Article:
I think we really have to be careful of co-opting gendered language for these things. That’s immediately a category and a limitation and for those things that are beyond temporality and even materiality, it’s important to resist that urge. All the more so as those terms carry so much weight in our culture. We reduce the power of these Forces (the Gap, the worlds within the Gap before creation, even the runes) when we make them feminine or masculine. We reduce their nature, blocking it off and culling it down, parceling it out when we ascribe to it those categories that limit with respect to substance and manifestation. Sometimes it’s inevitable. We need a means to discuss these things after all, but I think with the runes, we can deal with them as they are, and the Gap as well without projecting our own gendered language onto them. (I do think that within the rune families, rune spirits will choose to appear in a variety of genders but I think it’s an assumed guise for our sake. Half of learning how to work with the runes is a matter of us learning how to communicate with them, and them learning our interior symbol system, i.e. how to communicate with us. Taking on gendered forms may improve communication). When we begin exploring our cosmogony, we’re challenged to move beyond ideas of gender as these somehow inherently meta categories of universal structure.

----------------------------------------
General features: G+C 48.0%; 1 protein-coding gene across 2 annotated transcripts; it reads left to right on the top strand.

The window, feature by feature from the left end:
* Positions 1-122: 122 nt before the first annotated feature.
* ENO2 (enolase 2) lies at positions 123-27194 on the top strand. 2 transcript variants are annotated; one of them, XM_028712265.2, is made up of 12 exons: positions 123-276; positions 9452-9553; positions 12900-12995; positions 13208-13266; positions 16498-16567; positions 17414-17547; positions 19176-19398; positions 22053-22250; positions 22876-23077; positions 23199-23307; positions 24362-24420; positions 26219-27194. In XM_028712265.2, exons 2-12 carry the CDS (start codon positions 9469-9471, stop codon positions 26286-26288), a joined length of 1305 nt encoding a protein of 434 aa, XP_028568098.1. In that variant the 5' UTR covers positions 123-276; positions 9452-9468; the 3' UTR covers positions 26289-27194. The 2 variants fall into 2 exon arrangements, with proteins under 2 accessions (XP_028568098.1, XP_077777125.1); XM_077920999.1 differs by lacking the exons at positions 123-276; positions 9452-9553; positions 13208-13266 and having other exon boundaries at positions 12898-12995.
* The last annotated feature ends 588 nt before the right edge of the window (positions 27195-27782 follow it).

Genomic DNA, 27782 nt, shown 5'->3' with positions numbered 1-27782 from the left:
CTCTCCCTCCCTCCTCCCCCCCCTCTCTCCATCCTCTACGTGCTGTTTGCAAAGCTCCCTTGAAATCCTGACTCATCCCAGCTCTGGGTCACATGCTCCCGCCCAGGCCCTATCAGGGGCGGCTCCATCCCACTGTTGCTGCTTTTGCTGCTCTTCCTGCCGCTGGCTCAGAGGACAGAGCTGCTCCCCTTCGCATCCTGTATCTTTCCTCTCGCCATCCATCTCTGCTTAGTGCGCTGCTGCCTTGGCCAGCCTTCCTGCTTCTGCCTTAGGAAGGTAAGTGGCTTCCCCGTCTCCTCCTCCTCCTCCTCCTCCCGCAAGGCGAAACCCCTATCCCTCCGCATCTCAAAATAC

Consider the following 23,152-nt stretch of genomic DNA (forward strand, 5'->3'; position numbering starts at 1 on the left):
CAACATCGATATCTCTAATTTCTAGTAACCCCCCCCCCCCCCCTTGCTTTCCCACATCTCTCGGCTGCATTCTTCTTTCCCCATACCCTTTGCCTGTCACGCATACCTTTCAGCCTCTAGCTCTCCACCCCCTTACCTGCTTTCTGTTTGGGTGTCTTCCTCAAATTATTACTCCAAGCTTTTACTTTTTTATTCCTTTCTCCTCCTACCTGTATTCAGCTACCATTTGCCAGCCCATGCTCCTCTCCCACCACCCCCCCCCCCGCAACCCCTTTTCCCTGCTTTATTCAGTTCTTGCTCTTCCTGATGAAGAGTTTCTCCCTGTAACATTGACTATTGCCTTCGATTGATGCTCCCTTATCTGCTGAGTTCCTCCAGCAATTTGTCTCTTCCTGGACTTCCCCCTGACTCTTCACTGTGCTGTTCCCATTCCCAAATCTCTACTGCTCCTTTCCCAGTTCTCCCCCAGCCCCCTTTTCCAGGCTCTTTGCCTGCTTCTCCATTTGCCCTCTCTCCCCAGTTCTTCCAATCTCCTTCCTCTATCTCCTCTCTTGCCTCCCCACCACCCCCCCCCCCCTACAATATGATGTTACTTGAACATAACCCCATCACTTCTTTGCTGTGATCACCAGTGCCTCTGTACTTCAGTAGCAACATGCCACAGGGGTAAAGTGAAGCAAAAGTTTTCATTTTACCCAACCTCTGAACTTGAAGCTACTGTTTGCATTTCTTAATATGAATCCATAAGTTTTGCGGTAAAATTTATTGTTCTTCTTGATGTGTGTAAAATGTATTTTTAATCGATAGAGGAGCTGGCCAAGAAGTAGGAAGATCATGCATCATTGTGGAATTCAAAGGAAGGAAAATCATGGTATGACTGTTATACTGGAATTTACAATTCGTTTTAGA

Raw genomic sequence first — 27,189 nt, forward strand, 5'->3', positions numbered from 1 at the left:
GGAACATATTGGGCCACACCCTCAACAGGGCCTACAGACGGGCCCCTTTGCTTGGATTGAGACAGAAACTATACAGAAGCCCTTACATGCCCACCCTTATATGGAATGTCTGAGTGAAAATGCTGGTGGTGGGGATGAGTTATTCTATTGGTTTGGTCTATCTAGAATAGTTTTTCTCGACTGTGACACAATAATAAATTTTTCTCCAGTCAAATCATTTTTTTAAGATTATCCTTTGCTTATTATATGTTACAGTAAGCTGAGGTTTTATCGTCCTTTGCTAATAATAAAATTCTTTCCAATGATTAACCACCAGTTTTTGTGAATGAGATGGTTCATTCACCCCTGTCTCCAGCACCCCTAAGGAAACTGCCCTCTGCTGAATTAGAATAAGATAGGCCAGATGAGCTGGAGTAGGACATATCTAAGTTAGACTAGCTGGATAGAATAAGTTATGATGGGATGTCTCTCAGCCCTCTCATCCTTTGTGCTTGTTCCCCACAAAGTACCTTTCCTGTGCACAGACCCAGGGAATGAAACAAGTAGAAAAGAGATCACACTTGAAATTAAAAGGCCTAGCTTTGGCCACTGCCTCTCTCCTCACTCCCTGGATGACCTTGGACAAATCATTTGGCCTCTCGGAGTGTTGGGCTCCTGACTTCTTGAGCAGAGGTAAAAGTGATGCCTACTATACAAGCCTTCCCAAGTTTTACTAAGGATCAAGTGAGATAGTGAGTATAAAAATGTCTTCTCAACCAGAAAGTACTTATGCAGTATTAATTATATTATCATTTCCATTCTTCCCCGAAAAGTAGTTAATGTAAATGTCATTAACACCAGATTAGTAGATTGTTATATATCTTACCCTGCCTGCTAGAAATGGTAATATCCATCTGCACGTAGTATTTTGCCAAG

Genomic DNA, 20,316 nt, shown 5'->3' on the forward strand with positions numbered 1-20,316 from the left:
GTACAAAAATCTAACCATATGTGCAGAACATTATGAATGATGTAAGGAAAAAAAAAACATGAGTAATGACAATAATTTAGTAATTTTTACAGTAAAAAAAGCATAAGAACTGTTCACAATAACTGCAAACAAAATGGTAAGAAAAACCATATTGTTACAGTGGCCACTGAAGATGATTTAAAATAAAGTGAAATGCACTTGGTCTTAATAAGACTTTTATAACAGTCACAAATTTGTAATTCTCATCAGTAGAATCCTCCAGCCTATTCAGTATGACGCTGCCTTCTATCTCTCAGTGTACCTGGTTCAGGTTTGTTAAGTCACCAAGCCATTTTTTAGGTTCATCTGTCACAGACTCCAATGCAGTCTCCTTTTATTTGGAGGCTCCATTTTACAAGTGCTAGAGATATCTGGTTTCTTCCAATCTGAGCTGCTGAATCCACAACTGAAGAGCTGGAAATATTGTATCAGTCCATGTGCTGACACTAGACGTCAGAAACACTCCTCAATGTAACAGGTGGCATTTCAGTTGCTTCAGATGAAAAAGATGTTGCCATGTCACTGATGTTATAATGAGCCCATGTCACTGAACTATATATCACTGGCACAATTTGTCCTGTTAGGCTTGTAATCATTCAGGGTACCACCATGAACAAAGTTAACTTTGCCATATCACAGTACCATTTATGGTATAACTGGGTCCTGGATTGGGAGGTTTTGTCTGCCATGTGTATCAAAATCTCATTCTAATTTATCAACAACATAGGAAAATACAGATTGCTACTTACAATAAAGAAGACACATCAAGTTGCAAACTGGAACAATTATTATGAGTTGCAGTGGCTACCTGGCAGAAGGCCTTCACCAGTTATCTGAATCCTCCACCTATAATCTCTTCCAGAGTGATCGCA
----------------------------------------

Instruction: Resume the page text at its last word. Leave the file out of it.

The first actively gendered force that we have is Audhumla, the sacred cow and that is crucial. Once materiality is yoked to temporality, once it’s out of the Gap and into Being, once there is substance, it’s filtered through Audhumla, that feminine force that brings Ymir into being and starts the process of embodied creation

I remember thinking about the creation story and thinking, “where the fuck did the cow come from?” but it’s an IE motif: the active principle of embodied creation, once things have moved into materiality, is a cow: a feminine, or rather female force. Cows were wealth, abundance – we see this in the runes too with fehu, domestic cattle and wealth (versus Uruz, initiation and the challenge of the wild aurochs). It’s potentiality for abundance, the power of manifestation (I believe even Audhumla’s name means ‘wealth.’). That’s a different level from the moments preceding creation and again from creation itself, at once removed from the Otherness of the Gap. For most of us, I think that when the runes present as gendered, that’s here, in our world/state of being, not in the Gap, not their origin point and that difference is significant. It may be that there is how the runes are there, and how they can choose to be here, or how they are filtered through here.